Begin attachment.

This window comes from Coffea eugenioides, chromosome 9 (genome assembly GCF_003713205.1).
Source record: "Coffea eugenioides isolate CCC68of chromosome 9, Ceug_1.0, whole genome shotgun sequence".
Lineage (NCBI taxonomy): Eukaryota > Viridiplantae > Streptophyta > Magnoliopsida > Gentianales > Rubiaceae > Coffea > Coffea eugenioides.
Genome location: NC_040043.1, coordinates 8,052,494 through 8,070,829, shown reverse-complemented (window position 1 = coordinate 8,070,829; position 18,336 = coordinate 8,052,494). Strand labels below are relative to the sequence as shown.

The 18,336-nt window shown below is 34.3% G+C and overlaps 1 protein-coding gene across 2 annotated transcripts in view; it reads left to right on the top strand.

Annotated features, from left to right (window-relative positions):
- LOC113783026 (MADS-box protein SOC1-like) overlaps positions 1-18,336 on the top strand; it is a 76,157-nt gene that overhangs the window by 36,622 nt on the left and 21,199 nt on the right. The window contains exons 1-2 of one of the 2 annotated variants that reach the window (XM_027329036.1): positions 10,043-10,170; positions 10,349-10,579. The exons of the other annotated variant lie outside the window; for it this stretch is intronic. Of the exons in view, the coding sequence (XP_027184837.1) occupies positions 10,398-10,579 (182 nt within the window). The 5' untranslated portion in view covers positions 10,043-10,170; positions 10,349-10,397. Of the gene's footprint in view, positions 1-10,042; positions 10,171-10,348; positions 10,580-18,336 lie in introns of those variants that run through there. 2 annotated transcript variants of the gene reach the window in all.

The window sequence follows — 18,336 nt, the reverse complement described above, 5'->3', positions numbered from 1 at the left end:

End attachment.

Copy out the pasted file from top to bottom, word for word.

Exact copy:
This window comes from Coffea eugenioides, chromosome 9 (genome assembly GCF_003713205.1).
Source record: "Coffea eugenioides isolate CCC68of chromosome 9, Ceug_1.0, whole genome shotgun sequence".
Lineage (NCBI taxonomy): Eukaryota > Viridiplantae > Streptophyta > Magnoliopsida > Gentianales > Rubiaceae > Coffea > Coffea eugenioides.
Genome location: NC_040043.1, coordinates 8,052,494 through 8,070,829, shown reverse-complemented (window position 1 = coordinate 8,070,829; position 18,336 = coordinate 8,052,494). Strand labels below are relative to the sequence as shown.

The 18,336-nt window shown below is 34.3% G+C and overlaps 1 protein-coding gene across 2 annotated transcripts in view; it reads left to right on the top strand.

Annotated features, from left to right (window-relative positions):
- LOC113783026 (MADS-box protein SOC1-like) overlaps positions 1-18,336 on the top strand; it is a 76,157-nt gene that overhangs the window by 36,622 nt on the left and 21,199 nt on the right. The window contains exons 1-2 of one of the 2 annotated variants that reach the window (XM_027329036.1): positions 10,043-10,170; positions 10,349-10,579. The exons of the other annotated variant lie outside the window; for it this stretch is intronic. Of the exons in view, the coding sequence (XP_027184837.1) occupies positions 10,398-10,579 (182 nt within the window). The 5' untranslated portion in view covers positions 10,043-10,170; positions 10,349-10,397. Of the gene's footprint in view, positions 1-10,042; positions 10,171-10,348; positions 10,580-18,336 lie in introns of those variants that run through there. 2 annotated transcript variants of the gene reach the window in all.

The window sequence follows — 18,336 nt, the reverse complement described above, 5'->3', positions numbered from 1 at the left end: